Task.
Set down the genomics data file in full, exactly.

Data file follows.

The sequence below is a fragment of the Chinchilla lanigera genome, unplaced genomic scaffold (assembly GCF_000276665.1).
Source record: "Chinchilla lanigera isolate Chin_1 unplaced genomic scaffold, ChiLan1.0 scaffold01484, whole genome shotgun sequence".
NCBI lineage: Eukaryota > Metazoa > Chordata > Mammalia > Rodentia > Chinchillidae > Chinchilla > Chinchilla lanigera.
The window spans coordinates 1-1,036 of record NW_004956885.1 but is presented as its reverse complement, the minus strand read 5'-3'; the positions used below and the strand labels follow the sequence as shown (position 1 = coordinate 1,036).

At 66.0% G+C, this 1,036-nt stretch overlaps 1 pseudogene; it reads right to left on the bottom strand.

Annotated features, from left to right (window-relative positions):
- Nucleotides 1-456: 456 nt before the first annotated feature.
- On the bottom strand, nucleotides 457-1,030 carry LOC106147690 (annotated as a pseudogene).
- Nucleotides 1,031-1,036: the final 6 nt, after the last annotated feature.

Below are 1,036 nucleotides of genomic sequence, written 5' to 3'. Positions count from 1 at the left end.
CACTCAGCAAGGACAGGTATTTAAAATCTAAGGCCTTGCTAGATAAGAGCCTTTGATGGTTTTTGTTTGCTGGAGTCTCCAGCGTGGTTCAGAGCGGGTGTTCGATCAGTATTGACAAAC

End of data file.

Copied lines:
The sequence below is a fragment of the Chinchilla lanigera genome, unplaced genomic scaffold (assembly GCF_000276665.1).
Source record: "Chinchilla lanigera isolate Chin_1 unplaced genomic scaffold, ChiLan1.0 scaffold01484, whole genome shotgun sequence".
NCBI lineage: Eukaryota > Metazoa > Chordata > Mammalia > Rodentia > Chinchillidae > Chinchilla > Chinchilla lanigera.
The window spans coordinates 1-1,036 of record NW_004956885.1 but is presented as its reverse complement, the minus strand read 5'-3'; the positions used below and the strand labels follow the sequence as shown (position 1 = coordinate 1,036).

At 66.0% G+C, this 1,036-nt stretch overlaps 1 pseudogene; it reads right to left on the bottom strand.

Annotated features, from left to right (window-relative positions):
- Nucleotides 1-456: 456 nt before the first annotated feature.
- On the bottom strand, nucleotides 457-1,030 carry LOC106147690 (annotated as a pseudogene).
- Nucleotides 1,031-1,036: the final 6 nt, after the last annotated feature.

Below are 1,036 nucleotides of genomic sequence, written 5' to 3'. Positions count from 1 at the left end.
CACTCAGCAAGGACAGGTATTTAAAATCTAAGGCCTTGCTAGATAAGAGCCTTTGATGGTTTTTGTTTGCTGGAGTCTCCAGCGTGGTTCAGAGCGGGTGTTCGATCAGTATTGACAAAC